Real-time update propagation: Mobile devices are limited in their human/computer interaction capabilities because of their small size. This problem can be overcome by temporarily coupling several devices tightly via a wireless proximity network. Tight coupling means that a user action (eg a keystroke) on one device is immediately reflected on the other devices, such that the user experience is that of a single device. This enables the combination of devices to be optimised for a certain input or output modality, for example, the combination of a mobile phone with a large stationary display. Therefore when there is connectivity between a set of replicas, and the user performs an update, this update is sent immediately to the other replicas. The replicated application state allows a user to decouple devices at any time without breaking the application.
|A Fluid Computing application is no longer tied to a particular device. It may run simultaneously on several devices which the Fluid middleware coordinates, for example a small mobile PDA (left) and a big stationary PC display (right). When wireless network connectivity is available synchronization occurs keystroke-by-keystroke, otherwise updates are queued until connectivity is regained.
The Fluid Computing middleware is a lightweight Java library that runs on PDAs such as Sharp ZaurusTM or PocketPCTM devices. The data structure of the replicated data is that of an XML document (other data structures are supported by the middleware as plugins). The API used by applications to manipulate that data structure is the Document Object Model (DOM) API of the W3C. Application developers interact only with the XML data structure and are shielded from the complexities of the replication mechanism.
A Sample Scenario
Imagine yourself to be a doctor at a renowned Zurich Clinic on the shores of the Lake of Zurich, where the rich and famous regain their health. All doctors and nurses are equipped with Personal Digital Assistants (PDAs) that give them access to their patients' data wherever they are. A wireless LAN provides connectivity to the PDAs throughout the clinic's premises.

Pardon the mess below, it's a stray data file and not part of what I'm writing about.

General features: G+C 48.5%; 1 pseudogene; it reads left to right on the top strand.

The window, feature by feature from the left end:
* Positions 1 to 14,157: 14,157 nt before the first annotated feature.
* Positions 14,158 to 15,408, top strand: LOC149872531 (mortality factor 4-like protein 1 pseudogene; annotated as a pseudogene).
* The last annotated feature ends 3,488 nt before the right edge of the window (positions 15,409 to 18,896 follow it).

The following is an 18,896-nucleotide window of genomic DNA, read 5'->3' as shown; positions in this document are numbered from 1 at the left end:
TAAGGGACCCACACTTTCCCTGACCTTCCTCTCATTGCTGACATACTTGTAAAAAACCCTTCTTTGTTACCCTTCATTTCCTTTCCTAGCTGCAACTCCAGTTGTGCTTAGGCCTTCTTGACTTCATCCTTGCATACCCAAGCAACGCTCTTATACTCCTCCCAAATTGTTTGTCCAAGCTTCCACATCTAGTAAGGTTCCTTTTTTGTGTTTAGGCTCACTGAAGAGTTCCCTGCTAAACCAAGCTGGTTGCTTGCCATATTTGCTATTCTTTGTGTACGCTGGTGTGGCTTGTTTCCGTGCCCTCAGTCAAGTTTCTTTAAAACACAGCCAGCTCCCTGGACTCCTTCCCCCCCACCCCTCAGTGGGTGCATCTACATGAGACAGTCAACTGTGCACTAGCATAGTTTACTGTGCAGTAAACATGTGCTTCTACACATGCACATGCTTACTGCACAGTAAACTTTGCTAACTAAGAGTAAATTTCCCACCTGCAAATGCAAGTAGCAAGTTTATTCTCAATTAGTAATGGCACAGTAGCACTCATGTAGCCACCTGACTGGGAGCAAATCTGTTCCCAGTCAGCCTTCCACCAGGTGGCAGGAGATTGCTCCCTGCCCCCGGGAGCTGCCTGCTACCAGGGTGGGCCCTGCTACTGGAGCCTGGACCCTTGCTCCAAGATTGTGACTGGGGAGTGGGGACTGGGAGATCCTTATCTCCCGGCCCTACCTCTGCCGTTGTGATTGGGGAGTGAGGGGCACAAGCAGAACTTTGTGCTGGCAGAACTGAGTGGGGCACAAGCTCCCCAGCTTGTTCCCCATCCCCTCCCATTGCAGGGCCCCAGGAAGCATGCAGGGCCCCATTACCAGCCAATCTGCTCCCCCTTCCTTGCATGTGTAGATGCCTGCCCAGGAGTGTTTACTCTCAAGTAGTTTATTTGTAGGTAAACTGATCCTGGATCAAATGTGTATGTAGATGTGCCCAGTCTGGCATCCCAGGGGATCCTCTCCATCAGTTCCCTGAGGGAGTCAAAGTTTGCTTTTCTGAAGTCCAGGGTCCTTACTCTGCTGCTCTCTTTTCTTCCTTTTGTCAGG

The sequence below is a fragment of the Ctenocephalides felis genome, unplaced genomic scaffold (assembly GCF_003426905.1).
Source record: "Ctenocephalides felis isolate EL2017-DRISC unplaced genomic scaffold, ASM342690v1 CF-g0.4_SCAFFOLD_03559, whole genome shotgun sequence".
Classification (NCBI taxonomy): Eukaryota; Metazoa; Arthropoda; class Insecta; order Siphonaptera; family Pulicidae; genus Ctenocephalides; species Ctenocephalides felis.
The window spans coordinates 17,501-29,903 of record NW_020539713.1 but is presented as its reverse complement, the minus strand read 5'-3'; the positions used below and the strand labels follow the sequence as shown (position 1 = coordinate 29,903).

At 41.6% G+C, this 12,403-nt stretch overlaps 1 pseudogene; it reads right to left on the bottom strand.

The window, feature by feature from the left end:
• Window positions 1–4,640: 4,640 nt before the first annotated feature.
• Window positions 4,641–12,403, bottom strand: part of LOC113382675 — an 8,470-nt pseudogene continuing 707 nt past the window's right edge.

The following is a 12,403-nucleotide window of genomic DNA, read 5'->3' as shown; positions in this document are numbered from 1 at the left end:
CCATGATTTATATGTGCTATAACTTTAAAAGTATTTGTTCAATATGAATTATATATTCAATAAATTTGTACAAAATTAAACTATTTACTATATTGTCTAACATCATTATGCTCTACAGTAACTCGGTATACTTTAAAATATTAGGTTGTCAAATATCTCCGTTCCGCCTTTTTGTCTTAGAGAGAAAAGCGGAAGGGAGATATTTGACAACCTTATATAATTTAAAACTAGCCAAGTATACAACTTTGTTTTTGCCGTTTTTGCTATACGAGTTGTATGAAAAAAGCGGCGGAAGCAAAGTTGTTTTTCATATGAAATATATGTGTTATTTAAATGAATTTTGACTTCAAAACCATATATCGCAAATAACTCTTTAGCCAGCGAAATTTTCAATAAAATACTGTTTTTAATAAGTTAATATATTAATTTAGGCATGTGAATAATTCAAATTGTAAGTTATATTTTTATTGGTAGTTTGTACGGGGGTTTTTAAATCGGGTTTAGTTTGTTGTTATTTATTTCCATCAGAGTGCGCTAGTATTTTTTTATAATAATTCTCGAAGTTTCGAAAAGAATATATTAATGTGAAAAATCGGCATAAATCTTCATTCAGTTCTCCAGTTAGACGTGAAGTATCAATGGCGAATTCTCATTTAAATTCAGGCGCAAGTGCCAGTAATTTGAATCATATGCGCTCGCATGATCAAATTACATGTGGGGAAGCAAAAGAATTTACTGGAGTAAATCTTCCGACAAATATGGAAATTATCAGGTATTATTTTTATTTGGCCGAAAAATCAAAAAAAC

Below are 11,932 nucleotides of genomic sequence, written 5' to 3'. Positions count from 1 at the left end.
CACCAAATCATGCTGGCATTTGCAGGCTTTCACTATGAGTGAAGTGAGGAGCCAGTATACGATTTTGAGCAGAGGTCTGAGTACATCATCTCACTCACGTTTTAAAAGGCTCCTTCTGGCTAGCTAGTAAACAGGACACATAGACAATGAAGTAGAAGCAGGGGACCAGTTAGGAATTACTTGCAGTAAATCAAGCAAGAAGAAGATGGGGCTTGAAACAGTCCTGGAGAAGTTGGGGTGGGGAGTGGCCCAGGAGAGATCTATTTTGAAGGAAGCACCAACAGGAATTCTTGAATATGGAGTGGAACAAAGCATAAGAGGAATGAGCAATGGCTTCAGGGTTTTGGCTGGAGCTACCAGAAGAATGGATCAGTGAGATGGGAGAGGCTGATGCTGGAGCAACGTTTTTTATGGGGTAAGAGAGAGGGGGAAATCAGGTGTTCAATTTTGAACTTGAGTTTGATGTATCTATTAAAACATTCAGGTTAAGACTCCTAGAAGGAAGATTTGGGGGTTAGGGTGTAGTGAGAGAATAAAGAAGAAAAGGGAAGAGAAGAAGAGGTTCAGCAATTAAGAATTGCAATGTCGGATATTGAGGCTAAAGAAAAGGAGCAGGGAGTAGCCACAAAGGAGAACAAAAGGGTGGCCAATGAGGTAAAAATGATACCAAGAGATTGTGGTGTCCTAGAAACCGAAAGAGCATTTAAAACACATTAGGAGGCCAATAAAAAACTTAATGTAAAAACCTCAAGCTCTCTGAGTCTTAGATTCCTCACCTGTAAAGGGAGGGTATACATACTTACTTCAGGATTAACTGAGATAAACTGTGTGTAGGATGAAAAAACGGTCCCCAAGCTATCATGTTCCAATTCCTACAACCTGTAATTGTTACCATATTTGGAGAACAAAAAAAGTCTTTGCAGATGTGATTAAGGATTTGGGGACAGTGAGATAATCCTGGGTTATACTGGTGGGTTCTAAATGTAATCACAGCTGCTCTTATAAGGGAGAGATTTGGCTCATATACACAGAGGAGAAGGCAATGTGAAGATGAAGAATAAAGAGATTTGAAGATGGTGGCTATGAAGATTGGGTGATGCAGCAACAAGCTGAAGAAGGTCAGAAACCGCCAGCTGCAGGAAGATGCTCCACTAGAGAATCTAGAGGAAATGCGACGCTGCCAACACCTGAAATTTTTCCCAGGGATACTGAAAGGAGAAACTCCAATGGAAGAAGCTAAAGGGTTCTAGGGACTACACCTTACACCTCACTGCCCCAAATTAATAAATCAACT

You are walking along an aisle while reading the data record of Annelie Gryff on your Compaq iPAQ *. You have to decide on her exercise program. First you prescribe some swimming. Because the display is small you soon find yourself scrolling back and forth. You need a larger screen! You walk to a PC. Gryff's record appears on the PC, including the swimming exercises you have already entered. You continue listing prescriptions using the PC. Every keystroke is immediately reflected on your PDA. In an emergency you could immediately leave the PC - it would not be necessary to press a 'sync button' to synchronise the two devices.
For lunch you decide to go to Hiltl's restaurant, a vegetarian restaurant near Bahnhofstrasse. Obviously there is no longer a wireless connection to the clinic's intranet, but you still have Gryff's patient record on your PDA. You decide to prescribe a vegetarian diet - maybe that will do some good for her weight. As soon as you return to the premises of the clinic, this prescription propagates to the central patient database.
Marcel Graf, IBM Zurich Research Lab Switzerland
Tel: +41 1 724 8318